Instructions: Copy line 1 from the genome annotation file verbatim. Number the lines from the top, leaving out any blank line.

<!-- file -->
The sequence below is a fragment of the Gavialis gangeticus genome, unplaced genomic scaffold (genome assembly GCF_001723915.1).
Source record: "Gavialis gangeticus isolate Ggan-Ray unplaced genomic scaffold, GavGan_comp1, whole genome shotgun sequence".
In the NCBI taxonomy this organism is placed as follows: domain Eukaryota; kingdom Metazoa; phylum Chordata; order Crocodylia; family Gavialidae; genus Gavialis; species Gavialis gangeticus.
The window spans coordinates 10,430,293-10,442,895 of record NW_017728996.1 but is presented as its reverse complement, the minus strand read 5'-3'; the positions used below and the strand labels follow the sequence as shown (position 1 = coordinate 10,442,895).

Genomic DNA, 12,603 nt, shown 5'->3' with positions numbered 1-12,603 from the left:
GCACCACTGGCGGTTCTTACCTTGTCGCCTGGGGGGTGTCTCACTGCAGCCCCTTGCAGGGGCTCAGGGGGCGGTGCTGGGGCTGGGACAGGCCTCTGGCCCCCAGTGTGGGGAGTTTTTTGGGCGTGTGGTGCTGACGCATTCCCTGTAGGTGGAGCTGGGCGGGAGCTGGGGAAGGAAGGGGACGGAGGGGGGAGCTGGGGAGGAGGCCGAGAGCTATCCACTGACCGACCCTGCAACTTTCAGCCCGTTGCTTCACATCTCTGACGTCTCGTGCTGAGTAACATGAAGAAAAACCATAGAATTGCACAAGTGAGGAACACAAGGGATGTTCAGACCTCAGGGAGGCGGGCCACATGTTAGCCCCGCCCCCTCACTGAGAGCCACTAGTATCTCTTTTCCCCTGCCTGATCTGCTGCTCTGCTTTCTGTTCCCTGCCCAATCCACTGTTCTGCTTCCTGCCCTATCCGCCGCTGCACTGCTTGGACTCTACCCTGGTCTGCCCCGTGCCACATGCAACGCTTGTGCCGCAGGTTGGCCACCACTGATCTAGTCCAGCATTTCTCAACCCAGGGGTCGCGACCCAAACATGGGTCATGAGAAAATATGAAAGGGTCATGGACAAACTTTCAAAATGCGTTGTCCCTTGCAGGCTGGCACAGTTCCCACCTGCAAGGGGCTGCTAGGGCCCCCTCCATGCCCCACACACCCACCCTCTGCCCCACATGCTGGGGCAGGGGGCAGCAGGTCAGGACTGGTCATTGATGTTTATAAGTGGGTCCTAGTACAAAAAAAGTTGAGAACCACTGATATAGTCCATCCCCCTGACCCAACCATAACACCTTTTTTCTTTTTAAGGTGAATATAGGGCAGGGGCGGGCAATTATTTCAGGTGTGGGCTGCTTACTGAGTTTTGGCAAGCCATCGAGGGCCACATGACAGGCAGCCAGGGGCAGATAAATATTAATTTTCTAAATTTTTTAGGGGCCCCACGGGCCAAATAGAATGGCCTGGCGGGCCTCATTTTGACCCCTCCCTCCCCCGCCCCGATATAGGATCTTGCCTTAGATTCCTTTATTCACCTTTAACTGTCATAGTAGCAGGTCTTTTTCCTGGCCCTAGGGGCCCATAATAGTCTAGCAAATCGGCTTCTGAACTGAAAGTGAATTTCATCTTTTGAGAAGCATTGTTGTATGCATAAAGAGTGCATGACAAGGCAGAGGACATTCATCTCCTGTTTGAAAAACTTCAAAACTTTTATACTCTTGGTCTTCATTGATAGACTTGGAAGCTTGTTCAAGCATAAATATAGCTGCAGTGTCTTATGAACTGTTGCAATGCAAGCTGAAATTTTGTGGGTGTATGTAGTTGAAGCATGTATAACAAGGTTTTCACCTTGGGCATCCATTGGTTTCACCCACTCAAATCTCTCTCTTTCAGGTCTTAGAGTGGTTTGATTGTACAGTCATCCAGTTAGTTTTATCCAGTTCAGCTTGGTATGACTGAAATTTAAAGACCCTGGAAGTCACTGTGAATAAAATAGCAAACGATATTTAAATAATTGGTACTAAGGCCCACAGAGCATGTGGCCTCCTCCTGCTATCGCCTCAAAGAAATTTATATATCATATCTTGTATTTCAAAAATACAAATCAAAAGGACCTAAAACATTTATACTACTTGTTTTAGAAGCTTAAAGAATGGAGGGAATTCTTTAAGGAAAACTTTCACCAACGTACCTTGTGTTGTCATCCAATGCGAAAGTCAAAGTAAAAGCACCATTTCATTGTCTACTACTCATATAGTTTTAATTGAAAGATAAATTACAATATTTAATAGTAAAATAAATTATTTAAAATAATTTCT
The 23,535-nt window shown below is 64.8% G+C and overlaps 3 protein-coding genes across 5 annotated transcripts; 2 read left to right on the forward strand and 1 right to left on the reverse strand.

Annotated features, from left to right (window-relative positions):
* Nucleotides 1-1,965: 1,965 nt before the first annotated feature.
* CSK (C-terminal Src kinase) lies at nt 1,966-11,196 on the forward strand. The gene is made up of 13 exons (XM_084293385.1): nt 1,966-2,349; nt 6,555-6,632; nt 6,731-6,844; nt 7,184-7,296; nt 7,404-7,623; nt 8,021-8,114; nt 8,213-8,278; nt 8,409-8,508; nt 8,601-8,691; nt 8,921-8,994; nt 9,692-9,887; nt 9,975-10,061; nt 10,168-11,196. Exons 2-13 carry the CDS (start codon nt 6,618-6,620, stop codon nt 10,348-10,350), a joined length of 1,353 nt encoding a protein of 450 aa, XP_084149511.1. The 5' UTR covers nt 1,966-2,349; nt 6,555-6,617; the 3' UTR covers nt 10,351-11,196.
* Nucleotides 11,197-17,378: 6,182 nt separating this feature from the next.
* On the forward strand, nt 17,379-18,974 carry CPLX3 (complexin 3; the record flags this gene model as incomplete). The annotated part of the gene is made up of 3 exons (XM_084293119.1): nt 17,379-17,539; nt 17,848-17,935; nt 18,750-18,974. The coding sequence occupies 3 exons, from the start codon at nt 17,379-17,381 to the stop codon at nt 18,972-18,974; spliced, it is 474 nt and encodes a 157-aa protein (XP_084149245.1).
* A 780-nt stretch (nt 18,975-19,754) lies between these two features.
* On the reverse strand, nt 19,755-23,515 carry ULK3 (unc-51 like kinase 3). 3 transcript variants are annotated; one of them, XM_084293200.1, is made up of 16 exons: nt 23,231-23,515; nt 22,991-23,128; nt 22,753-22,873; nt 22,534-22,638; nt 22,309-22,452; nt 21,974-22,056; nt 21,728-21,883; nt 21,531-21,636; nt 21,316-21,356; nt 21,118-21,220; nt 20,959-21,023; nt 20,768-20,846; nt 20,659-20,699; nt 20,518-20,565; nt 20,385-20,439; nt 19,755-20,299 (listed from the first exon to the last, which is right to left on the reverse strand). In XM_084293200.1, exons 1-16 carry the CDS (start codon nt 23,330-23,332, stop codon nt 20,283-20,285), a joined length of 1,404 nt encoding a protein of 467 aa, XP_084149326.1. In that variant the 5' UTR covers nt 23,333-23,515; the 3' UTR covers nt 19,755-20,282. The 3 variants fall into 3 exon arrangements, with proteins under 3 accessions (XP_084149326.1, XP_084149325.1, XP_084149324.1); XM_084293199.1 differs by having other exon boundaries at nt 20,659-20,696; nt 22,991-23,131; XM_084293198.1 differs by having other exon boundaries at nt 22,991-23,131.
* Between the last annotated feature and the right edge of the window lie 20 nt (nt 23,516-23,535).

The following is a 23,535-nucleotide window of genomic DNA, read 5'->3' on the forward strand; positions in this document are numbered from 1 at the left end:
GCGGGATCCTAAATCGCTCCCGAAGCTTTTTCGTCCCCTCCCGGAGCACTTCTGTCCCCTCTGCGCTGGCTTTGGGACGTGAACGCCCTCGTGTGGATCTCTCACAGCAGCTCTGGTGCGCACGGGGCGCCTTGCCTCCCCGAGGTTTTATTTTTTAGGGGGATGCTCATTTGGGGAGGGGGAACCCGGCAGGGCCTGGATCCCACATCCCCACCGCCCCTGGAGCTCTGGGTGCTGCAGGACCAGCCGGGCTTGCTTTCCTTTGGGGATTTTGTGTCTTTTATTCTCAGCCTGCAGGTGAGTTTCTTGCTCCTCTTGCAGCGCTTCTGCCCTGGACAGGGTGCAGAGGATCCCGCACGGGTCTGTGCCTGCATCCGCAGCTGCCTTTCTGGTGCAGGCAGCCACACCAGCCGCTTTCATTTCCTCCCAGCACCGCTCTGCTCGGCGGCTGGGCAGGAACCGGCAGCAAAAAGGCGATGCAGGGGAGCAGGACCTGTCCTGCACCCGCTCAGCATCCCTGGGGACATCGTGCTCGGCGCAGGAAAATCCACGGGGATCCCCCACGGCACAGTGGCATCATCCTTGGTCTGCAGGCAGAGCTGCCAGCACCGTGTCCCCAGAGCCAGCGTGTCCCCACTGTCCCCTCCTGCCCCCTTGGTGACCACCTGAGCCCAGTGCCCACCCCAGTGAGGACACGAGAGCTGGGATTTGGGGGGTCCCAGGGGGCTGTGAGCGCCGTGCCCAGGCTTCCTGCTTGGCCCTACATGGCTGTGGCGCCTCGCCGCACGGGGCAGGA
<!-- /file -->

The sequence below is a fragment of the Gavialis gangeticus genome, unplaced genomic scaffold (genome assembly GCF_001723915.1).